• Problems that states encountered: ethnic minorities and anarchists that rejected the authority of the central government, churches that resisted governments that wished to take away their traditional roles

Participation

  • What it means (if it works): Citizens see themselves as having appropriate input in the making of policy at the national and local levels. LaPalombara names “national legislatures,” bureaucracies open to citizen input, “the birth, growth, and regulation of political parties,” and local and regional governments as institutions that can allow for citizen participation in policymaking.
  • How states tried to accomplish it in the 1800s: writing constitutions that allowed for representation and citizens’ rights, expanding the number of people that could vote
  • Problems that states encountered: Russian liberals and radicals demanded the end of Russian absolutism, ethnic minorities and anarchists that rejected the authority of the central government

Distribution

  • What it means (if it works): Citizens see the rules that govern the economy specifically and the distribution of valued things in general as fair.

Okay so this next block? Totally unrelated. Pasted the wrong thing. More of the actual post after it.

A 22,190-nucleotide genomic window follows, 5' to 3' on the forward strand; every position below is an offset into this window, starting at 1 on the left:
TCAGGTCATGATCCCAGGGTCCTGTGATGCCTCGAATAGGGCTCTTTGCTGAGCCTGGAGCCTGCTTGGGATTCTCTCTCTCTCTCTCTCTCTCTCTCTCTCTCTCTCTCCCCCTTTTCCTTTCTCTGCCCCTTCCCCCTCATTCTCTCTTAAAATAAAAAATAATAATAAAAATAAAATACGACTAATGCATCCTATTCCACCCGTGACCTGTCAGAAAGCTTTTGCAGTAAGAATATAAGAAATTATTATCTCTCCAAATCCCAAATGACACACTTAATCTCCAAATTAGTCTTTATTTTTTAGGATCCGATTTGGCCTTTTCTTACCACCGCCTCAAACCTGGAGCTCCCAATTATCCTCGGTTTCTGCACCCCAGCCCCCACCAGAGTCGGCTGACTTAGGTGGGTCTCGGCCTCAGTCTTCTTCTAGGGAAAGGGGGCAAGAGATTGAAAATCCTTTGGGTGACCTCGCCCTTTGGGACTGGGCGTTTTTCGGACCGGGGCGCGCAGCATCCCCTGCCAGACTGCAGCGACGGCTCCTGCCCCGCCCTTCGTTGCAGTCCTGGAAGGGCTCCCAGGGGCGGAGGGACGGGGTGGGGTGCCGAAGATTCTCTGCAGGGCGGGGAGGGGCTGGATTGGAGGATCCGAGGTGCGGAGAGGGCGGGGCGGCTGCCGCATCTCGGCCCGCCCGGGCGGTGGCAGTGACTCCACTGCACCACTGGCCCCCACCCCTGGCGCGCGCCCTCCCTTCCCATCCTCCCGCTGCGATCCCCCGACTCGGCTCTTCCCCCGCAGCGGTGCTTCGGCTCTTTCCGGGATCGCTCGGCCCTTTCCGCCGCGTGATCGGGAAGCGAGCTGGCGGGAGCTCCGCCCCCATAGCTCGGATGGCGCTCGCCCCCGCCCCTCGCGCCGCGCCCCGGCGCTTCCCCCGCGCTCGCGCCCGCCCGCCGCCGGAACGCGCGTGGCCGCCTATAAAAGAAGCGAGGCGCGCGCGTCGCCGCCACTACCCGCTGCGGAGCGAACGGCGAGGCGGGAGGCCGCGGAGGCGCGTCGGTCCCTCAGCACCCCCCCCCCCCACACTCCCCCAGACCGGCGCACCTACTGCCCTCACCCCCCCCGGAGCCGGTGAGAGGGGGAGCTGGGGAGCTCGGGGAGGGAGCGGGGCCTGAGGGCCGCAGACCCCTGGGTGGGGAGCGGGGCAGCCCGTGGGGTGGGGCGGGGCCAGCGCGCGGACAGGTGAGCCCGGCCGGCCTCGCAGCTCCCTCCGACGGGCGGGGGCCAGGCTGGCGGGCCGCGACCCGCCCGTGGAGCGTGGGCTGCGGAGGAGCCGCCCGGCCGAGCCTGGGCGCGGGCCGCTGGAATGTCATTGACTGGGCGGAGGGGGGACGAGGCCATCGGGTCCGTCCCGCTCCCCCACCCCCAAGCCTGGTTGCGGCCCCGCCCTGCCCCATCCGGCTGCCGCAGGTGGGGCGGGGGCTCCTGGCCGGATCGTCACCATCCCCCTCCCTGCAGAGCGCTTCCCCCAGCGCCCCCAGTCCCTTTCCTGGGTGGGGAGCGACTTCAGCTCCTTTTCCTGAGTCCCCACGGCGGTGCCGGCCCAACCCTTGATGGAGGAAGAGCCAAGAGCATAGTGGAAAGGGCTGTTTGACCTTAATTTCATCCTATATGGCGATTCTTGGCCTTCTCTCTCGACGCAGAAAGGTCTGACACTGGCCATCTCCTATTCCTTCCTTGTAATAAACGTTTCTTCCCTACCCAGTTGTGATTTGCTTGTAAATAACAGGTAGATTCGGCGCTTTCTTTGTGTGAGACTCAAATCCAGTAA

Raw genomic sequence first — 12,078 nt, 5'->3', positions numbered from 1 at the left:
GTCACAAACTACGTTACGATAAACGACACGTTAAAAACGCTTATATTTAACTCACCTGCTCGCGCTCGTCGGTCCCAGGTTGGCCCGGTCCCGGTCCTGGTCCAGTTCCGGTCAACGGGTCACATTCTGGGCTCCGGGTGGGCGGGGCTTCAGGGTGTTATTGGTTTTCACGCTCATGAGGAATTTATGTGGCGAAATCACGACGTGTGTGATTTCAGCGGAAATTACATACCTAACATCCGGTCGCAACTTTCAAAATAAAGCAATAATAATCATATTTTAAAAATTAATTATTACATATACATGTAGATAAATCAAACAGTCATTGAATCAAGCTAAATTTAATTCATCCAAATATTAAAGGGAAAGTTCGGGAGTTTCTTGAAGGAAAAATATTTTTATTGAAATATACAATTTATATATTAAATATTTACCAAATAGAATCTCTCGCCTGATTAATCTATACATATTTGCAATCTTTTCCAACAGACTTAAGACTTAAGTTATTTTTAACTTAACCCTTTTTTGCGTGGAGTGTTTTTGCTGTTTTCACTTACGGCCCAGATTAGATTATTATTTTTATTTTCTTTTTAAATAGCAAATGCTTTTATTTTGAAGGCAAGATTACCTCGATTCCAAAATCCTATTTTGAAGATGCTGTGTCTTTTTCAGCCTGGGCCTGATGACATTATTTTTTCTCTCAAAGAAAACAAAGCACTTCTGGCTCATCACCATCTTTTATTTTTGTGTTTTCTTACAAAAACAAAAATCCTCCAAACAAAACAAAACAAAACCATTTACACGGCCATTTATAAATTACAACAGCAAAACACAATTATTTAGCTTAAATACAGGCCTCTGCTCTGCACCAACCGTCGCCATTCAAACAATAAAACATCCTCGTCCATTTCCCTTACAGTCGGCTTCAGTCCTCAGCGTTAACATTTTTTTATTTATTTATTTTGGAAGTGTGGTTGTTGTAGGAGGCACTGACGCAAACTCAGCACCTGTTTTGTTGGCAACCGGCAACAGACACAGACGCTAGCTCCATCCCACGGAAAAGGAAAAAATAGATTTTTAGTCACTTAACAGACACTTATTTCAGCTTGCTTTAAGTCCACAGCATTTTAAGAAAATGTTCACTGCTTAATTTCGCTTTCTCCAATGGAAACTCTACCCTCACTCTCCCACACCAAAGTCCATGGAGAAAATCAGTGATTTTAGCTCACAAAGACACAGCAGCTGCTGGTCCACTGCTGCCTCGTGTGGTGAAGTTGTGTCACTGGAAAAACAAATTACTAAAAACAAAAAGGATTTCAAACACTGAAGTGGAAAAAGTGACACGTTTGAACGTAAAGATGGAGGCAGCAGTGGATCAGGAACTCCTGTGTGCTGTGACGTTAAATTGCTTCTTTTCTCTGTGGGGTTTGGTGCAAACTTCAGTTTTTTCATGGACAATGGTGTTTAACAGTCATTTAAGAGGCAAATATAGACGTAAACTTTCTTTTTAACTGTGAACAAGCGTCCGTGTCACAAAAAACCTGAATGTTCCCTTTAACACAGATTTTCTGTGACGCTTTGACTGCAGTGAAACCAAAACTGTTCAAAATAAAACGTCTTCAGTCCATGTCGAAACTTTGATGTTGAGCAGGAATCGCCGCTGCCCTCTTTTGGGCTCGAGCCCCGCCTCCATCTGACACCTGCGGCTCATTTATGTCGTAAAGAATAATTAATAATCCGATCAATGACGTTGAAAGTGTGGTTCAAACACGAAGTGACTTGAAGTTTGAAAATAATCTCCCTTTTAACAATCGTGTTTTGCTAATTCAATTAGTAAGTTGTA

• How states tried to accomplish it in the 1800s: While classical liberals favored less government regulation of the economy as the surest path to prosperity and progress, governments in the 1800s tended to regulate working and living conditions in the cities in at least some of the ways that workers’ organizations and progressive liberals advocated. Governments also tended to promote industrial development and imperialism to create strong economies and powerful militaries. Part of the goal of public elementary education was to produce educated citizens who could contribute to the economic development of a nation.
  • Problems that states encountered: socialist and anarchist criticisms of unfair economic systems, debates over the proper economic policies

Notice that public education was one of the strategies that states used to address many of these areas. Public education was one of the most important means of spreading nationalism, which often started among elites and was then spread to the population at large by public education. An Italian political, Massimo d’Azeglio, stated the problem acutely: “We have made Italy. Now we have to make Italians.” One answer to this problem was to educate the citizenry through public education (Hunt et al. 714-715; Telegraph, Economist, and Britannica articles below).